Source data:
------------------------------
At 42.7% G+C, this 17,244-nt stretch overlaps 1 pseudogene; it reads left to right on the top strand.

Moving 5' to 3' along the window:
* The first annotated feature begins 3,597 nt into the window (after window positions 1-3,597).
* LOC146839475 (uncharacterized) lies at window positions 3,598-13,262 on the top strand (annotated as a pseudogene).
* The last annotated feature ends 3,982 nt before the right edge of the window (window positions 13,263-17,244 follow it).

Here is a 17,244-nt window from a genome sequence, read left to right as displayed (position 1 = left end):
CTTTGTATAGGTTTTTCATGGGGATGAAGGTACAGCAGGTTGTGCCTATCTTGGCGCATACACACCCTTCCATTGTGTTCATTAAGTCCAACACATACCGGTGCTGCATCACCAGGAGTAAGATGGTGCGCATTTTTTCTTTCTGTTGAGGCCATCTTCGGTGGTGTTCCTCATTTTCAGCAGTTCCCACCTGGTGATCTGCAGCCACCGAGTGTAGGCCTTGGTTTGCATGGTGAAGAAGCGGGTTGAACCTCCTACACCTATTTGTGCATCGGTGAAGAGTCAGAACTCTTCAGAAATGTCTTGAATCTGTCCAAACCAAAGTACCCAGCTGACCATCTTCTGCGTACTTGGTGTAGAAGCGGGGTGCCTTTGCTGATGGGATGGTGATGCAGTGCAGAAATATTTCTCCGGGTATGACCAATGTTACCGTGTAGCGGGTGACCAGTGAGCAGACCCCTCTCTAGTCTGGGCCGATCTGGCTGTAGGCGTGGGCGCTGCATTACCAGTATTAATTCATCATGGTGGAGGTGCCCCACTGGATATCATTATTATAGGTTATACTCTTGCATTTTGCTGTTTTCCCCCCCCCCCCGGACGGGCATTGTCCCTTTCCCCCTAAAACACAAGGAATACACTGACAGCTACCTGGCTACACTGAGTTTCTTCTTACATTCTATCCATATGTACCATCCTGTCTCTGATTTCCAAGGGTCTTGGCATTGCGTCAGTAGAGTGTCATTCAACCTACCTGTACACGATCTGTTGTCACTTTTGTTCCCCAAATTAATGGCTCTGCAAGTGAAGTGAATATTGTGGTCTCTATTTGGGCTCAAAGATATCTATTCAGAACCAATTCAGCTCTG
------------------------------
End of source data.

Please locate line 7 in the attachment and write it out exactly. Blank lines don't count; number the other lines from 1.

CTTTGTATAGGTTTTTCATGGGGATGAAGGTACAGCAGGTTGTGCCTATCTTGGCGCATACACACCCTTCCATTGTGTTCATTAAGTCCAACACATACCGGTGCTGCATCACCAGGAGTAAGATGGTGCGCATTTTTTCTTTCTGTTGAGGCCATCTTCGGTGGTGTTCCTCATTTTCAGCAGTTCCCACCTGGTGATCTGCAGCCACCGAGTGTAGGCCTTGGTTTGCATGGTGAAGAAGCGGGTTGAACCTCCTACACCTATTTGTGCATCGGTGAAGAGTCAGAACTCTTCAGAAATGTCTTGAATCTGTCCAAACCAAAGTACCCAGCTGACCATCTTCTGCGTACTTGGTGTAGAAGCGGGGTGCCTTTGCTGATGGGATGGTGATGCAGTGCAGAAATATTTCTCCGGGTATGACCAATGTTACCGTGTAGCGGGTGACCAGTGAGCAGACCCCTCTCTAGTCTGGGCCGATCTGGCTGTAGGCGTGGGCGCTGCATTACCAGTATTAATTCATCATGGTGGAGGTGCCCCACTGGATATCATTATTATAGGTTATACTCTTGCATTTTGCTGTTTTCCCCCCCCCCCCGGACGGGCATTGTCCCTTTCCCCCTAAAACACAAGGAATACACTGACAGCTACCTGGCTACACTGAGTTTCTTCTTACATTCTATCCATATGTACCATCCTGTCTCTGATTTCCAAGGGTCTTGGCATTGCGTCAGTAGAGTGTCATTCAACCTACCTGTACACGATCTGTTGTCACTTTTGTTCCCCAAATTAATGGCTCTGCAAGTGAAGTGAATATTGTGGTCTCTATTTGGGCTCAAAGATATCTATTCAGAACCAATTCAGCTCTG